By Dr Ali Jan
The church in the British India had an important purpose. In addition to the institution's role in missionary work and conducting regular religious services, it was also essential for performing baptisms, marriages and funerals. The subcontinental landscape is dotted with numerous old churches from the colonial era. Most of these have been built in typical European and gothic style. However, the All Saints' Church (built 1883); located inside the Kohati gate of the old walled city of Peshawar is an architecturally unique place of worship that bears a striking resemblance to an Islamic saracenic mosque with minarets and a dome.
Before 1883, the old city native congregation worshipped in the nearby Edwardes Mission School. The school is the oldest in the Frontier region and is located at a stone's throw from the church. It is named after Herbert Edwardes, the commissioner of Peshawar who helped in setting up the Peshawar Afghan Mission in 1853. After the British annexation of the city in 1849 the property where the present school stands was confiscated by the government and handed over to Major (later Colonel) Martin to establish the first educational institution in the North West of India. But it was sadly demolished a few years ago and replaced with tacky new construction to make new classrooms.
Another place of worship in the old city was a small reading hall known as Anjuman (or Mission Chapel) under an ancient tree in Peepal Mandi where missionaries often preached the gospel to passing Afghans. Actual conversions by natives in this part of India were rare. Rev T.P Hughes, missionary in Peshawar from 1865 to 1884, felt that Christianity should have some fitting external embodiment like a mosque. He therefore spared no pains to begin construction in the vicinity of Edwardes Mission School and started collecting the necessary funds. He purchased a piece of land to build a church and a pastor's house. In July 1882 a fund raising bazaar was held in Simla on the instigation of Lady Aitchison, the wife of the Governor General of India to collect Rs 21,000.
Rev. Worthington Jukes one of its founding members records, "It was decided that the church should be oriental in aspect, cruciform in shape, with a dome in the centre, minarets flanking the front and each transept. General Follard (Royal Engineers), very kindly helped with working plans, dimensions etc... Foundations were duly laid in August 1882 and by the time contracts were signed for the building in December, the foundations had solidified, ready for immediate building... the summer of 1883 saw the Church roofed in, and the plaster work pushed on."
The church was opened on St John's Day, December 27, 1883. The foundation stone was laid by Captain Graves whose widow presented the brass desk on the Lord's Table. A plaque on a wall records: 'This church is erected to the glory of God and dedicated to the memory of All Saints in the year of our Lord Jesus Christ 1883.'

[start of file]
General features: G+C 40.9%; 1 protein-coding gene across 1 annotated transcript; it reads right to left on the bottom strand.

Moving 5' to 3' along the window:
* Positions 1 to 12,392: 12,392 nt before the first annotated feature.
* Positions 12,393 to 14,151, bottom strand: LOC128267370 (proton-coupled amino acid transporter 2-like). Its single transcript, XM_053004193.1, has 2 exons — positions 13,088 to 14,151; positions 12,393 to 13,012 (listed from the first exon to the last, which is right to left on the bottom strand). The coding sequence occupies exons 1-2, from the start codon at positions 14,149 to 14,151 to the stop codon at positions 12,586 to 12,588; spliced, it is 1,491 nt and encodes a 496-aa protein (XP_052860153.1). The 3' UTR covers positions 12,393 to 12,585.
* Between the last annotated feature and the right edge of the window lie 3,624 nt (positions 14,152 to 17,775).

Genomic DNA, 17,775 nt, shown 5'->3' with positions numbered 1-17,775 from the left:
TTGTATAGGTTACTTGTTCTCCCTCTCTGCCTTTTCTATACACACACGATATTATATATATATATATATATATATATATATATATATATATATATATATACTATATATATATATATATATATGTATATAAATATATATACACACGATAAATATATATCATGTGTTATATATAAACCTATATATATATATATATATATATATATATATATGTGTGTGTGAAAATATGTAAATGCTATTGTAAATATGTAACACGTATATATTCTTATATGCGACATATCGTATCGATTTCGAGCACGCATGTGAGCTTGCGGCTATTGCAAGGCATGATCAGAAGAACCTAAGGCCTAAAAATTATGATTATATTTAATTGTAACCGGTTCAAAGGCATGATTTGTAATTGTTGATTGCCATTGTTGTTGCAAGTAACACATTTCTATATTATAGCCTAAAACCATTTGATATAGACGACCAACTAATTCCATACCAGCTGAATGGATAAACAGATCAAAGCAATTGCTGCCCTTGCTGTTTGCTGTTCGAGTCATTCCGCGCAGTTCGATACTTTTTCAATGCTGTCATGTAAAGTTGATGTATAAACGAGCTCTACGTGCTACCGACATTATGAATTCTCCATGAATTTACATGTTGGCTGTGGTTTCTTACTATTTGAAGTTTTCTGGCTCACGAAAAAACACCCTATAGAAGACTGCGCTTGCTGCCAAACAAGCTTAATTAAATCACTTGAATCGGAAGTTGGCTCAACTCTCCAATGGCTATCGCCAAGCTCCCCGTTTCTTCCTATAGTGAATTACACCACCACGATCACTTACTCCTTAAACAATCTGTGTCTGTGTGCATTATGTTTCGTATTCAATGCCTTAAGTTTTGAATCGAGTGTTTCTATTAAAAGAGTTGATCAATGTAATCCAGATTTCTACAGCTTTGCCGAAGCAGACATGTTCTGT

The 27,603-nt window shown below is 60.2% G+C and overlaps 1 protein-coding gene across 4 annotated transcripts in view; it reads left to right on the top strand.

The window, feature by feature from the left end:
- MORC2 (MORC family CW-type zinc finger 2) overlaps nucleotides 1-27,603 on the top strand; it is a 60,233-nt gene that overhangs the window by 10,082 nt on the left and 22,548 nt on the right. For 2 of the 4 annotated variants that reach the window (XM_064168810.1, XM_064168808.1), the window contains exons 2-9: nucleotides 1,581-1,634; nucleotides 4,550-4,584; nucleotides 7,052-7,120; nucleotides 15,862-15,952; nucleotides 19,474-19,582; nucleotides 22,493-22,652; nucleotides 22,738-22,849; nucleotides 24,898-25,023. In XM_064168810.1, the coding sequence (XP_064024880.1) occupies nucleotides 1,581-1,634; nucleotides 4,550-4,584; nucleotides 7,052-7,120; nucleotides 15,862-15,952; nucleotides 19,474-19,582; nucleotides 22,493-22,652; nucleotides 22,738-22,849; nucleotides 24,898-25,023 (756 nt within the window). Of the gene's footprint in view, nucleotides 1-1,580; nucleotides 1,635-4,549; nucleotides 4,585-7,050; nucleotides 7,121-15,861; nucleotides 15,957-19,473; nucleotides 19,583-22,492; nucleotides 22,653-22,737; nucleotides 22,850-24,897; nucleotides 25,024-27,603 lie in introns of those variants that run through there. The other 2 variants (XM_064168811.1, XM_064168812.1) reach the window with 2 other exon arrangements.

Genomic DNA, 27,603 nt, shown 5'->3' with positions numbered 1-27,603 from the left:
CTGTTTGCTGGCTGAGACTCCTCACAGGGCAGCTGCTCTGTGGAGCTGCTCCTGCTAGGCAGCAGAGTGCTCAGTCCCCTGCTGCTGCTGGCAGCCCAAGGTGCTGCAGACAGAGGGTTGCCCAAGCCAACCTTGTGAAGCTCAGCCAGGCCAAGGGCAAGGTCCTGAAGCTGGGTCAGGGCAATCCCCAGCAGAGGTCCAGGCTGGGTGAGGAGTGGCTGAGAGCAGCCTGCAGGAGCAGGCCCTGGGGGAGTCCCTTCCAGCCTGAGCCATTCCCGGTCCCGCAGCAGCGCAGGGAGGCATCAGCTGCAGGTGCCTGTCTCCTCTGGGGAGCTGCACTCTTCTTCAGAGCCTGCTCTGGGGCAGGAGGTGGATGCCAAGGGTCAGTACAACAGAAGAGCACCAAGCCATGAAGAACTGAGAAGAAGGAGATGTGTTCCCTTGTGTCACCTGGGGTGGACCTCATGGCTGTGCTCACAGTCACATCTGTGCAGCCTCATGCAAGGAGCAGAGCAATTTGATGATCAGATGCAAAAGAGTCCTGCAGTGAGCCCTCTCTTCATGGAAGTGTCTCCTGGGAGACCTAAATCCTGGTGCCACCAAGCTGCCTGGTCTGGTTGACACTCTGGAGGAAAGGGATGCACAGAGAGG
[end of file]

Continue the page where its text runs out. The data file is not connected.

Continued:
The mosque-like architecture adapts splendidly to the purposes of Christian worship. The columns, minarets and oriental arches are flawlessly symmetrical. The church is aligned to face Jerusalem and bears text calligraphy in Persian on its frontal facade.
It is open to visitors on ever Sunday. The church-staff is very courteous and the Vicar Rev SP Asghar, who is a dear man, often takes the guests around personally whenever he is available. The interior is exactly as it was more than a century ago.The church has the capacity to hold about 200 people. Inside the entrance is a rare photograph of Reverend Jukes in native Afghan dress.The walls are covered in texts in various languages spoken in the city in old times such as Persian, Urdu, Pashto, Arabic, English and Hebrew. The altar contains a beautiful screen of intricate wood carving (the pinjra-work for which Peshawar was famous). The inscription on the brass lectern indicates that it was 'presented by Miss Milman, Sir Richard Pollock and the Reverend E Jacob in memory of the Bishop of Calcutta, Robert Milman.'
A curved passageway leads to the ambulatory behind the altar and the wooden screen. Dozens of white marble memorial plaques are displayed here. Amongst them is a tablet to the memory of the notorious outlaw Dilawar Khan who converted to Christianity, and later joined the elite Corps of Guides and died whilst in their service in 1869. Conspicuous among these is the name of Miss Annie Norman, daughter of Sir Henry Norman, K.C.B., who died at the age of 27 after only one year's work among the women of Peshawar, and lies buried, according to her wish, in the native Wazirbagh Christian cemetery in the city -- the only European there. There is also a tablet about Rev Isidor Lowenthal, a Polish Jew convert who after becoming convinced that the Pakhtuns were the lost tribe of Bani Israel chose to work in Peshawar to 'serve his brethren.'
Another memorial plaque recounts the services of Vernon Starr the martyred missionary whose wife Lilian Vade Starr, matron at the Mission Hospital, travelled deep into the Tribal Areas to rescue Molly Ellis, a young Englishwoman who had been kidnapped by the tribals and brought her back safe. This historic incident made international headlines back in 1923.
The visitors are often shown an old bible in Hebrew and English dated 1806, with a brass latch engraved with 'Peshawar City, Afghanistan' that memorialises the deep historical links with the Afghans. It is pertinent to mention here that Peshawar was once the winter capital of the kingdom of Afghanistan which is the reason why the Frontier still bears a striking likeness with that country.
One can climb onto the parapet built around the domed roof. A curious story -- probably apocryphal -- is told of 13 brave Christian men who laid down their lives one after another whilst trying to fix the cross atop the church in its early days. According to the workers at the church, they were all martyred in the process by locals who were opposed to its opening. While narrating the account one of them will even point to a few 'bullet holes' near the cross to substantiate their claim. Apocryphal as it might sound, to any sceptic listener, it is still an interesting story! There is no evidence of it in the church records nor in the memoirs by any of the missionaries. What is more, let's suppose the story is not mythical then there should have been at least a commemorative plaque mentioning it but none exists.